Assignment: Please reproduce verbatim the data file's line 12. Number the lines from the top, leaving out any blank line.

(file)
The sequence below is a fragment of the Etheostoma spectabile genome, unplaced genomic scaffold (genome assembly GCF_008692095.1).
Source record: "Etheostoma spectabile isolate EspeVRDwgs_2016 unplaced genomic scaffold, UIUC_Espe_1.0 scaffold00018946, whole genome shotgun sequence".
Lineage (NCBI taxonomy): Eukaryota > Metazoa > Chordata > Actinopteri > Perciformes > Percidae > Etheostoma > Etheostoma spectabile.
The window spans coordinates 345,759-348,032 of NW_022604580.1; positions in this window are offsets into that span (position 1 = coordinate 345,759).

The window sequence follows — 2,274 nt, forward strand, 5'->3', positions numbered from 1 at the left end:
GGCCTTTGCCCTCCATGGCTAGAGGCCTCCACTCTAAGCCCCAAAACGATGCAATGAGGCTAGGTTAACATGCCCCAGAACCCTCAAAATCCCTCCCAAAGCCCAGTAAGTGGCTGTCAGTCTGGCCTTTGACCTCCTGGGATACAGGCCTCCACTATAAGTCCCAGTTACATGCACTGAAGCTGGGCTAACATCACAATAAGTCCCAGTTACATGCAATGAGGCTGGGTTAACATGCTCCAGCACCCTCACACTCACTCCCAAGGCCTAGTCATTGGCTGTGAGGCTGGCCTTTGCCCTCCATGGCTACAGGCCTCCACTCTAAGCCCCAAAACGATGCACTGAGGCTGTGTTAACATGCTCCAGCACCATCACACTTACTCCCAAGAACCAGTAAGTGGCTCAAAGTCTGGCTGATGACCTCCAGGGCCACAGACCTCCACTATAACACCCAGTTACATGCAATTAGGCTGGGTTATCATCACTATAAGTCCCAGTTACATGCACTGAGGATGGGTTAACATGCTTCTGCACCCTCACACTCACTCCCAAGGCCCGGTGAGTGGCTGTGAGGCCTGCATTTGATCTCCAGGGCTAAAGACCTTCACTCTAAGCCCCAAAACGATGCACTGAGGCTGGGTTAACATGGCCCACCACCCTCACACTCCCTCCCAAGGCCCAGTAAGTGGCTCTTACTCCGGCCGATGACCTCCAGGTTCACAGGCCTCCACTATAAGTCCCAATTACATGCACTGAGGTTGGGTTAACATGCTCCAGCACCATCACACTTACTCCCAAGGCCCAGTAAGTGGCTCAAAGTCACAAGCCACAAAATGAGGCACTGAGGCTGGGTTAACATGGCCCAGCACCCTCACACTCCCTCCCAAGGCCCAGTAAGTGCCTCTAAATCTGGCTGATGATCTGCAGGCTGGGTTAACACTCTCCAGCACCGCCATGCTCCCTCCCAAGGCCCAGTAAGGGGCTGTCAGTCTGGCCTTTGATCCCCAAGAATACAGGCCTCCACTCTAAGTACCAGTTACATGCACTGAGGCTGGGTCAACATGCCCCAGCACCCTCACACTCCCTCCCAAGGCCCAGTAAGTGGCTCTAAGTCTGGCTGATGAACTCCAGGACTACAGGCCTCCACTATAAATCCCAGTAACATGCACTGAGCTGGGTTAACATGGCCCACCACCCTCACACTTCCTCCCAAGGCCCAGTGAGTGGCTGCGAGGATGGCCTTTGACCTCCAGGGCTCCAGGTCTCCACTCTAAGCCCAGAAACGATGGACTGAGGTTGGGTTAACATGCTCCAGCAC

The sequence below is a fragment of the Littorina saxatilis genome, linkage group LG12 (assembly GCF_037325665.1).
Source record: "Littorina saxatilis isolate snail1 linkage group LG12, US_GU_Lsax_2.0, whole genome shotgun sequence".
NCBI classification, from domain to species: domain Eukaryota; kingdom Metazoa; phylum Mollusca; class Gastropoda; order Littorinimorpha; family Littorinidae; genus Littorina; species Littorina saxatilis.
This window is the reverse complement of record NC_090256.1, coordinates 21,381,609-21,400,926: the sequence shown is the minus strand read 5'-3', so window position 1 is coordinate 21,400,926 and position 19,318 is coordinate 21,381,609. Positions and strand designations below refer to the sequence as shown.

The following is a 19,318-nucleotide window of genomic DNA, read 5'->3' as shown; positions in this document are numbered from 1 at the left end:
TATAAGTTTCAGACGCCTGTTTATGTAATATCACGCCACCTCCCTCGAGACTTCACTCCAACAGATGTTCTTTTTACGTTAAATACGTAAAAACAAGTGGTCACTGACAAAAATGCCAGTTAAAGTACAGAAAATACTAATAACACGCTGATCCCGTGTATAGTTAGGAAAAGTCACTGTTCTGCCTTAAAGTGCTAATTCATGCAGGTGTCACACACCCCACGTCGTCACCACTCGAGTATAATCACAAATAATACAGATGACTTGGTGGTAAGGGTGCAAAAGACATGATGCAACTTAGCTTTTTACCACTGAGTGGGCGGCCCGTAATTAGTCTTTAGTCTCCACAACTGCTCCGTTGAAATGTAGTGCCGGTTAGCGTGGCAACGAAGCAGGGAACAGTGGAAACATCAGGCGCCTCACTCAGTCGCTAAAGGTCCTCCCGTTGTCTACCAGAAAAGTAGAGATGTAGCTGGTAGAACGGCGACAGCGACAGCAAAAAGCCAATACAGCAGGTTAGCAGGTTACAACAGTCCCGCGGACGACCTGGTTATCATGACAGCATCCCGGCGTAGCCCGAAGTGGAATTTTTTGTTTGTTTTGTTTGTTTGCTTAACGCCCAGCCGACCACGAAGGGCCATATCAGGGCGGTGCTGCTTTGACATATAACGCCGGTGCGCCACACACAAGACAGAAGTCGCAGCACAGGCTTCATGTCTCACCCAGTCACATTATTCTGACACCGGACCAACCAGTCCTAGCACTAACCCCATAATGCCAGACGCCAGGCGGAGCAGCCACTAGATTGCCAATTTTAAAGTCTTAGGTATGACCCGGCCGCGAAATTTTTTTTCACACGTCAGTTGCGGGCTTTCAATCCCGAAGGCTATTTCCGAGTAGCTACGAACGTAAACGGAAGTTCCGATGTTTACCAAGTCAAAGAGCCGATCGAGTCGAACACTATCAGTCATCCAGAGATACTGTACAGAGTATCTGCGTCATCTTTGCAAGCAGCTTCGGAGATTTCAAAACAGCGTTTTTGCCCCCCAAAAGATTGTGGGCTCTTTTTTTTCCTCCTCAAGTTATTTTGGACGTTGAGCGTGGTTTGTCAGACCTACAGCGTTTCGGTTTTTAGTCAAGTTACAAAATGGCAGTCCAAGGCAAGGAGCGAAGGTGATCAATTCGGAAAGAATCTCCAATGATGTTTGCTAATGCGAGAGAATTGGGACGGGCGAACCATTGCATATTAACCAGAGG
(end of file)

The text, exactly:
TATAAGTTTCAGACGCCTGTTTATGTAATATCACGCCACCTCCCTCGAGACTTCACTCCAACAGATGTTCTTTTTACGTTAAATACGTAAAAACAAGTGGTCACTGACAAAAATGCCAGTTAAAGTACAGAAAATACTAATAACACGCTGATCCCGTGTATAGTTAGGAAAAGTCACTGTTCTGCCTTAAAGTGCTAATTCATGCAGGTGTCACACACCCCACGTCGTCACCACTCGAGTATAATCACAAATAATACAGATGACTTGGTGGTAAGGGTGCAAAAGACATGATGCAACTTAGCTTTTTACCACTGAGTGGGCGGCCCGTAATTAGTCTTTAGTCTCCACAACTGCTCCGTTGAAATGTAGTGCCGGTTAGCGTGGCAACGAAGCAGGGAACAGTGGAAACATCAGGCGCCTCACTCAGTCGCTAAAGGTCCTCCCGTTGTCTACCAGAAAAGTAGAGATGTAGCTGGTAGAACGGCGACAGCGACAGCAAAAAGCCAATACAGCAGGTTAGCAGGTTACAACAGTCCCGCGGACGACCTGGTTATCATGACAGCATCCCGGCGTAGCCCGAAGTGGAATTTTTTGTTTGTTTTGTTTGTTTGCTTAACGCCCAGCCGACCACGAAGGGCCATATCAGGGCGGTGCTGCTTTGACATATAACGCCGGTGCGCCACACACAAGACAGAAGTCGCAGCACAGGCTTCATGTCTCACCCAGTCACATTATTCTGACACCGGACCAACCAGTCCTAGCACTAACCCCATAATGCCAGACGCCAGGCGGAGCAGCCACTAGATTGCCAATTTTAAAGTCTTAGGTATGACCCGGCCGCGAAATTTTTTTTCACACGTCAGTTGCGGGCTTTCAATCCCGAAGGCTATTTCCGAGTAGCTACGAACGTAAACGGAAGTTCCGATGTTTACCAAGTCAAAGAGCCGATCGAGTCGAACACTATCAGTCATCCAGAGATACTGTACAGAGTATCTGCGTCATCTTTGCAAGCAGCTTCGGAGATTTCAAAACAGCGTTTTTGCCCCCCAAAAGATTGTGGGCTCTTTTTTTTCCTCCTCAAGTTATTTTGGACGTTGAGCGTGGTTTGTCAGACCTACAGCGTTTCGGTTTTTAGTCAAGTTACAAAATGGCAGTCCAAGGCAAGGAGCGAAGGTGATCAATTCGGAAAGAATCTCCAATGATGTTTGCTAATGCGAGAGAATTGGGACGGGCGAACCATTGCATATTAACCAGAGG